By Bob Tita
Deere & Co. said the cooling of U.S.-China trade tensions was giving farmers more confidence to buy equipment.
Deere on Friday maintained its profit forecast for 2020 and reported better-than-expected equipment sales and profit for the latest quarter. The machinery company said it would continue to reduce expenses; last year, it cut production to reduce equipment inventories and initiated a voluntary layoff program for salaried employees.
The farm-equipment industry has been struggling through a six-year slump in the U.S. agricultural economy that has made many farmers reluctant to expand their fleets of tractors, harvesting combines and other machinery. China's tariffs on U.S. farm exports last year choked off sales of farm products. That further undermined demand for new farm machinery.
"We are encouraged by the early signs of stabilization," said Ryan Campbell, Deere's chief financial officer, during a call.
Deere's shares rose 8% to $179.80.
The Moline, Ill.-based company said it didn't expect to see the benefits from higher farm-products sales to China until later this year, when crops are harvested.
China has agreed to lift its tariffs on U.S. farm goods under the initial phase of a new trade agreement with the U.S. China pledged to purchase $36.5 billion worth of U.S. farm products in 2020. That would be the most ever bought in a single year -- and significantly higher than Chinese importers bought in 2017 before the retaliatory tariffs in response to U.S. duties on imports from China.
The planned huge increase in purchases has attracted skepticism about whether China actually will be able to reach the targeted level. Higher demand for U.S. hogs is expected since China's pork industry has been hobbled by an outbreak of African swine fever. But the spread of coronavirus in China will likely curb demand for other farm products as businesses were closed and residents quarantined in recent weeks.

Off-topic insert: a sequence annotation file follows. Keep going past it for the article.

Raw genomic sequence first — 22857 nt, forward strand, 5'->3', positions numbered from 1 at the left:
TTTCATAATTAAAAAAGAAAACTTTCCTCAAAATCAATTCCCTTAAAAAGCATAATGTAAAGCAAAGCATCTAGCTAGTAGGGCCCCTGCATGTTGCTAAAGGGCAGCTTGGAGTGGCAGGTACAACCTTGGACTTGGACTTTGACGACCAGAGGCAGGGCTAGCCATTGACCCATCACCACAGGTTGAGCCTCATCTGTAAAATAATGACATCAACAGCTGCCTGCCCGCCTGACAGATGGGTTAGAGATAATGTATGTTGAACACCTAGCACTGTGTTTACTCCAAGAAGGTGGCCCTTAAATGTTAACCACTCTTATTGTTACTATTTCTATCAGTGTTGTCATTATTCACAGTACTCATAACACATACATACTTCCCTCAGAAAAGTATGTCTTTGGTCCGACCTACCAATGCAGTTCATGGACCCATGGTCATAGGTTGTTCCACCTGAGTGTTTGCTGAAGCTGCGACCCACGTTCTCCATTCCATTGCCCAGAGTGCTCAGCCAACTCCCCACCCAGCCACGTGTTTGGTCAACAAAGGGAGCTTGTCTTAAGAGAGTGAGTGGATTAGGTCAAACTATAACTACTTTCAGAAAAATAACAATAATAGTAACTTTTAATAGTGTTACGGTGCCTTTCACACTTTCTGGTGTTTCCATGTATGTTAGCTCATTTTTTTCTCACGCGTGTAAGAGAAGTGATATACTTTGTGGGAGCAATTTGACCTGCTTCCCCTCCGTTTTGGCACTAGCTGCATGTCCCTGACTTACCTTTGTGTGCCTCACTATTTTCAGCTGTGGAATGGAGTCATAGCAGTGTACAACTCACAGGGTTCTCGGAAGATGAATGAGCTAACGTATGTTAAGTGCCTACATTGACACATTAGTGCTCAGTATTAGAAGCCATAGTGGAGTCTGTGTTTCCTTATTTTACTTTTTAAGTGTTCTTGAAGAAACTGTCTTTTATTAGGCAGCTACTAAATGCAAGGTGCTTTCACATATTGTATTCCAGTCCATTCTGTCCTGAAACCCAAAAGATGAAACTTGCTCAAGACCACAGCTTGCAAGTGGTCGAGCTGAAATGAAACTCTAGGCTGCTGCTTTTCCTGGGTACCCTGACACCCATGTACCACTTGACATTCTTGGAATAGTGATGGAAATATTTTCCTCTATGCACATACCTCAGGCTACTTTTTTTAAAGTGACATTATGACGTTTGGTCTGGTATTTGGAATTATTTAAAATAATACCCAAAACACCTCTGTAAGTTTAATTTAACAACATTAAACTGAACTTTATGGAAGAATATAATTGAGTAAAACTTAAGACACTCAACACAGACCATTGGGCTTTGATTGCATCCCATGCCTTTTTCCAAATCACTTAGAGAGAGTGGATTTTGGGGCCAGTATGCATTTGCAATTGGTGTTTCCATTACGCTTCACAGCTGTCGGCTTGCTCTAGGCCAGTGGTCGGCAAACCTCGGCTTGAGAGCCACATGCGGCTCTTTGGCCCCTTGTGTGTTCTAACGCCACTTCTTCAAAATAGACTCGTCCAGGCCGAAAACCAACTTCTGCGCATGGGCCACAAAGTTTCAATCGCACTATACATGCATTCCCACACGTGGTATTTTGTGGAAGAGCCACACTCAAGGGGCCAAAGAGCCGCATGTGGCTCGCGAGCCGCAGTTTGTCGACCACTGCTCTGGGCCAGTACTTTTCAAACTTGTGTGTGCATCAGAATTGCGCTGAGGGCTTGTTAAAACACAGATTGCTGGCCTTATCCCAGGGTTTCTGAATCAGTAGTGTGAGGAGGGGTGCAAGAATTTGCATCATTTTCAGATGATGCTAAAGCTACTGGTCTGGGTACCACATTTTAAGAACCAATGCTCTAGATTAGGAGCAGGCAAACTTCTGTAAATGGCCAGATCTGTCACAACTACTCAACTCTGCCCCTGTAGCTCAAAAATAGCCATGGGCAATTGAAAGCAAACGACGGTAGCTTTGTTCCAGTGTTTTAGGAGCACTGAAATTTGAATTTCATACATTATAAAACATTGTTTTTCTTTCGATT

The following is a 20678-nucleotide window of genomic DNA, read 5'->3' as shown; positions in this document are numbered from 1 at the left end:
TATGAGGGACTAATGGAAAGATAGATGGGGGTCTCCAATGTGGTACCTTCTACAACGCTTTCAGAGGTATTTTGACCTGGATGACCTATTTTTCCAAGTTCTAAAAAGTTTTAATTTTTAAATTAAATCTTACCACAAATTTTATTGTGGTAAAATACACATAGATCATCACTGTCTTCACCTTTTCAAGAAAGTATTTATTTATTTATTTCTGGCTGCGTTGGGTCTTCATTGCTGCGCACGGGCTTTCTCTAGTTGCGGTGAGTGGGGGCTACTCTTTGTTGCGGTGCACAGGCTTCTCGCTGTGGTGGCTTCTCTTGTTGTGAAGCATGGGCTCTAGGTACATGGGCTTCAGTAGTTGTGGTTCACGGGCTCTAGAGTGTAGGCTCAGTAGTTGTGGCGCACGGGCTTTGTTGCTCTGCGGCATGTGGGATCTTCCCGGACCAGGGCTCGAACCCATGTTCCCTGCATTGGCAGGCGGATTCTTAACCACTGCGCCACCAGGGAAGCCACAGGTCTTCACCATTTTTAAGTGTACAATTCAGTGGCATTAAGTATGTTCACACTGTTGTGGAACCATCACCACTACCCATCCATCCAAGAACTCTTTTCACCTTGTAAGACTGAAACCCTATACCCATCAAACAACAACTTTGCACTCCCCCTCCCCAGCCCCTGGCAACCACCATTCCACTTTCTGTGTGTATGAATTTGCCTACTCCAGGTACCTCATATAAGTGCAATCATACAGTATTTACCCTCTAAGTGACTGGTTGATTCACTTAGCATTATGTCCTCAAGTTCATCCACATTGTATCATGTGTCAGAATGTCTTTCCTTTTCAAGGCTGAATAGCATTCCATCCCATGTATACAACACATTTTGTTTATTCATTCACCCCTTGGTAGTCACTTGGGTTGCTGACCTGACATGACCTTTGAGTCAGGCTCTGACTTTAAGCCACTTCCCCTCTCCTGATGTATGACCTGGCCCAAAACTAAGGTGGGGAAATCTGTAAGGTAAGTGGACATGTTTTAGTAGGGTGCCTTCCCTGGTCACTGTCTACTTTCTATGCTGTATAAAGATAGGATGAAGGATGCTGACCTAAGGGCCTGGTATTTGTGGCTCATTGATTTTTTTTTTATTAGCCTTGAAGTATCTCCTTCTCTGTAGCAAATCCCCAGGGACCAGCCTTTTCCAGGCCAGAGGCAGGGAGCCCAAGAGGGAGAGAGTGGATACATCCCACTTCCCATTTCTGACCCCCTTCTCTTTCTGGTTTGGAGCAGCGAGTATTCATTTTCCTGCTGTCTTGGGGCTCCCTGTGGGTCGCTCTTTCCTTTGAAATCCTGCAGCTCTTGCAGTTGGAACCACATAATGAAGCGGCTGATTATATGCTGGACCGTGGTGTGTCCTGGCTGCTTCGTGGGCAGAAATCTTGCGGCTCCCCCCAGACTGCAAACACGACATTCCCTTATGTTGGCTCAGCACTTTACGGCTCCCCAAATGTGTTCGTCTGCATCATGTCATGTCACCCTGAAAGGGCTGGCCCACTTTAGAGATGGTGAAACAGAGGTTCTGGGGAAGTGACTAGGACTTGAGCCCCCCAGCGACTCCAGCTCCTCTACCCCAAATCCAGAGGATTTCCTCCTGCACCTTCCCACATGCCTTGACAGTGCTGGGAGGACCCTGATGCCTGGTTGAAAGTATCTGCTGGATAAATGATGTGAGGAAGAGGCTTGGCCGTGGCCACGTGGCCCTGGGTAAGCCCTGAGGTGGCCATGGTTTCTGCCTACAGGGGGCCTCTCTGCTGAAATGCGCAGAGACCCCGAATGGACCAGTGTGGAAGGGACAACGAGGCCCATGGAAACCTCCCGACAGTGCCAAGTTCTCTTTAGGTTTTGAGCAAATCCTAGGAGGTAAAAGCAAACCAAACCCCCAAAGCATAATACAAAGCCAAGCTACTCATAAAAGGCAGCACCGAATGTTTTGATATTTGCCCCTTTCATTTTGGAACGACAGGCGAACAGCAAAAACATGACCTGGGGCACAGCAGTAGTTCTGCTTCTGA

Deere, the world's largest seller of farm equipment by sales, said its factories in China had been affected by closures, putting pressure on the company's supply chains. Deere depends on plants in China to supply components to plants elsewhere. The company predicted it would have higher freight costs for expedited shipments of components from China to mitigate the disruption in its supply chains.
Sales of Deere's farm and landscaping equipment fell 4% during the most recent quarter from a year earlier, but operating profit improved 7% on a higher operating margin. Sales of Deere's construction equipment dropped 10%. Operating profit though plunged 59% from lower shipments and contracting margins.
Income from Deere's financing business decreased by 11% during the quarter as the company reported higher losses on the value of leased equipment returned to the company.
For the quarter ended Feb. 2, Deere reported net income of $517 million compared with $498.5 million a year earlier. Total equipment sales slipped 6% to $6.53 billion. Deere expects net income this year of $2.7 billion to $3.1 billion, unchanged from its November report.
--Amber Burton contributed to this article.
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